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The Talmud: A Biography
January 23, 2019 @ 7:00 pm - 8:30 pm$18
The Babylonian Talmud, a postbiblical Jewish text that is part scripture and part commentary, is an unlikely bestseller. Written in a hybrid of Hebrew and Aramaic, it is often ambiguous to the point of incomprehension, and its subject matter reflects a narrow scholasticism that should hardly have broad appeal. Yet the Talmud has remained in print for centuries and is more popular today than ever. Barry Scott Wimpfheimer tells the remarkable story of this ancient Jewish book and explains why it has endured for almost two millennia.
Providing a concise biography of this quintessential work of rabbinic Judaism, Wimpfheimer takes readers from the Talmud’s prehistory in biblical and second-temple Judaism to its present-day use as a source of religious ideology, a model of different modes of rationality, and a totem of cultural identity. He describes the book’s origins and structure, its centrality to Jewish law, its mixed reception history, and its golden renaissance in modernity. He explains why reading the Talmud can feel like being swept up in a river or lost in a maze, and why the Talmud has come to be venerated–but also excoriated and maligned—in the centuries since it first appeared.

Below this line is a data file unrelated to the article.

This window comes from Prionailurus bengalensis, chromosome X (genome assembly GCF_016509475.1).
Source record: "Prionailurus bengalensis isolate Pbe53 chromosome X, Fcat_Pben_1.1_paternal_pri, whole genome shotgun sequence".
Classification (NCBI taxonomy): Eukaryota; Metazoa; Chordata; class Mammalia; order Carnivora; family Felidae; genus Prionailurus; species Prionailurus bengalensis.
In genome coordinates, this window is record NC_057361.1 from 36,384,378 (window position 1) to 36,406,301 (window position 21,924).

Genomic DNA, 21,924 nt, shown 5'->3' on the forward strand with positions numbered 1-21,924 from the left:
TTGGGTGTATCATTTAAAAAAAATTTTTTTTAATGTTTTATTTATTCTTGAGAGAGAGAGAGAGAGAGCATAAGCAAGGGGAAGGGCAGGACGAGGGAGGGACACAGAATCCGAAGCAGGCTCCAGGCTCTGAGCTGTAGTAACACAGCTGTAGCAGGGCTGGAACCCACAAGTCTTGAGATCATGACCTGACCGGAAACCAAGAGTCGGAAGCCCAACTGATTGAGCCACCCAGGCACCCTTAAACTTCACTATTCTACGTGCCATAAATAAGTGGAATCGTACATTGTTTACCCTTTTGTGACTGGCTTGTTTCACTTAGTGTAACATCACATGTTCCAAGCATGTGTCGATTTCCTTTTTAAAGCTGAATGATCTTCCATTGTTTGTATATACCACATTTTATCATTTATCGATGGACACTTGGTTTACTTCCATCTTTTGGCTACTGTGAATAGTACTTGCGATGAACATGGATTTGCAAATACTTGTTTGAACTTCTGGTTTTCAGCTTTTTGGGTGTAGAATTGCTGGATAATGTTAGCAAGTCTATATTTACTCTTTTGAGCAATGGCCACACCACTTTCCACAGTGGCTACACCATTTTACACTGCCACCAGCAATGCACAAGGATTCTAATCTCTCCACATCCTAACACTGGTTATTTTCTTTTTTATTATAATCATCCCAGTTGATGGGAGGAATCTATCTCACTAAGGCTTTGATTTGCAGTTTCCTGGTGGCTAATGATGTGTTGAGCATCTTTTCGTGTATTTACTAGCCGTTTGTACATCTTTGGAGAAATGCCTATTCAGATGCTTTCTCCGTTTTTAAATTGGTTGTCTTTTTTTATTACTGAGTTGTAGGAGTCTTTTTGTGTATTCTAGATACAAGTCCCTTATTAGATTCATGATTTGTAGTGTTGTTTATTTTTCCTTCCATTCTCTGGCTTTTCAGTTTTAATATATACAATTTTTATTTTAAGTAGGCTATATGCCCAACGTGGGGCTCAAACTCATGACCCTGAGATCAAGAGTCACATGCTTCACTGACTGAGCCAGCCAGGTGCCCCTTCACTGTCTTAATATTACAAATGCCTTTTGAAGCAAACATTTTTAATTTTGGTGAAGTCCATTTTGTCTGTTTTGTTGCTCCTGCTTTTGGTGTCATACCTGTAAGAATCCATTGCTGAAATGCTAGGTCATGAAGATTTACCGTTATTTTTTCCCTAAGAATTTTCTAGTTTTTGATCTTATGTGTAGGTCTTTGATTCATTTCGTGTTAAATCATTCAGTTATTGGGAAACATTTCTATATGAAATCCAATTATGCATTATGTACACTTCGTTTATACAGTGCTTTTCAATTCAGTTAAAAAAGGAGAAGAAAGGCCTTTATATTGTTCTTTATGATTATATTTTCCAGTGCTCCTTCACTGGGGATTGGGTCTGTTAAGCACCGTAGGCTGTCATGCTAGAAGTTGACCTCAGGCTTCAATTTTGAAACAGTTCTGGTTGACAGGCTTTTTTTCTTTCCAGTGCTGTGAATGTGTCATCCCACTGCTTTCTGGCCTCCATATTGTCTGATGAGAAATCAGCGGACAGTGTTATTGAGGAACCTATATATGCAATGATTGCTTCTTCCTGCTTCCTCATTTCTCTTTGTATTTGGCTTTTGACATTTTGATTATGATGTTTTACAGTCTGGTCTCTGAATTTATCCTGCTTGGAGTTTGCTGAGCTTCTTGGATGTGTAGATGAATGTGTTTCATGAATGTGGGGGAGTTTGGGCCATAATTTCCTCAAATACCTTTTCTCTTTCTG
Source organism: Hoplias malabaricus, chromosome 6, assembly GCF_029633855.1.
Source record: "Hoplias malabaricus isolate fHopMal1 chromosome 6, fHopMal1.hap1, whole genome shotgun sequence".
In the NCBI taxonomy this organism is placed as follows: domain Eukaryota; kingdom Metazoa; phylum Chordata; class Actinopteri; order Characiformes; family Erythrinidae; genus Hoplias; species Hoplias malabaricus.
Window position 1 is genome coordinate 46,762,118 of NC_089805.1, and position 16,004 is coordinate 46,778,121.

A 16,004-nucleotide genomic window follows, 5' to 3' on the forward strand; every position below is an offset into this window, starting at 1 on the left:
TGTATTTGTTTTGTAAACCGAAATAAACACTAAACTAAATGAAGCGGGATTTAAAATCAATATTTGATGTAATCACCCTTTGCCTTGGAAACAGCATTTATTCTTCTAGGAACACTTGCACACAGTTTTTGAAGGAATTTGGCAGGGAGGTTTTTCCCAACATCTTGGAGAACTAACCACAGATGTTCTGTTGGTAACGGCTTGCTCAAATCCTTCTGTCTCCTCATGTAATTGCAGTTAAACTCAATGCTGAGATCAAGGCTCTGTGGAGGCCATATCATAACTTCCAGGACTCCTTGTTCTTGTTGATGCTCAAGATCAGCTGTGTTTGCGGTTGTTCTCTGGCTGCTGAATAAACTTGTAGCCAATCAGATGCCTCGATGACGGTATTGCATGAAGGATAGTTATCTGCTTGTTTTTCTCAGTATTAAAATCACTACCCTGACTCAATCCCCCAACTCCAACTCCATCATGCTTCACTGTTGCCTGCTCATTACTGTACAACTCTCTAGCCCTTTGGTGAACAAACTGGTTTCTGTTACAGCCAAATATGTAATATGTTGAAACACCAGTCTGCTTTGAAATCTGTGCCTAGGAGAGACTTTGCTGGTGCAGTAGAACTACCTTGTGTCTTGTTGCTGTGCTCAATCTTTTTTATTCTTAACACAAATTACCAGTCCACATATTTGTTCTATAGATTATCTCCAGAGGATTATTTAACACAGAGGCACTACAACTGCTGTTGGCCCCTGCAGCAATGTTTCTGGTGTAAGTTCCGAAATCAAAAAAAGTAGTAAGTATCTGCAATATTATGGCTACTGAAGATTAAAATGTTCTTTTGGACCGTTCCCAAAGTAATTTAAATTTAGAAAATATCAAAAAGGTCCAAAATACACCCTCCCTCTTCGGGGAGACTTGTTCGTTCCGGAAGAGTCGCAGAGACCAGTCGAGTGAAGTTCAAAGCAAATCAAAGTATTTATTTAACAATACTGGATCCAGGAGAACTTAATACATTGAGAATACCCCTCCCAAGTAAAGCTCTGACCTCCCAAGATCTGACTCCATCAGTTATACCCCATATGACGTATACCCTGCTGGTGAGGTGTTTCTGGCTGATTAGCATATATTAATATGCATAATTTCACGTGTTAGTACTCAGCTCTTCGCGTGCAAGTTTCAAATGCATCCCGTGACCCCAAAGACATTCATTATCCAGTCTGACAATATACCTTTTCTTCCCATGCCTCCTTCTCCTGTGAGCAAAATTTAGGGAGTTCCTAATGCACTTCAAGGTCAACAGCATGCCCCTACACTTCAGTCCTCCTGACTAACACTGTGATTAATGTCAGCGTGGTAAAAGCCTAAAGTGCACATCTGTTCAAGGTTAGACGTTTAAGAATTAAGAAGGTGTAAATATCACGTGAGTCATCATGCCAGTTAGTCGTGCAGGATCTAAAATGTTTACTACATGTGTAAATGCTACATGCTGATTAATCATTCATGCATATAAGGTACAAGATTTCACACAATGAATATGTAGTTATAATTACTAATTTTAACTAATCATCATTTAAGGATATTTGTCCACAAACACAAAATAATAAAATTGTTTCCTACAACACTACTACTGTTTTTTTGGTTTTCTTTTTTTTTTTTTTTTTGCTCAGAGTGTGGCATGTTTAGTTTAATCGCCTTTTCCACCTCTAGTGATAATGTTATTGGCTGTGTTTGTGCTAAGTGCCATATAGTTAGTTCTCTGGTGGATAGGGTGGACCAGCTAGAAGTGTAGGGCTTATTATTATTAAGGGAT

An incomparable introduction to a work of literature that has lived a full and varied life, this accessible book shows why the Talmud is at once a received source of traditional teachings, a touchstone of cultural authority, and a powerful symbol of Jewishness for both supporters and critics.
ABOUT THIS SPEAKER: Barry Scott Wimpfheimer specializes in the Talmud and other Rabbinic Literature. His 2005 Columbia University doctoral dissertation entitled “Legal Narratives in the Babylonian Talmud” was awarded the Salo and Jeanette Baron Prize in Jewish Studies in 2007.
Wimpfheimer’s work focuses on the Babylonian Talmud as a work of law and literature. His book Narrating the Law: A Poetics of Talmudic Legal Stories implicates a new methodology of reading talmudic law thickly by incorporating oft-ignored cultural concerns within its understanding of the law. The result of such an expansion is a textured description of Jewish law and an illuminating window onto rabbinic Judaism in Babylonia.
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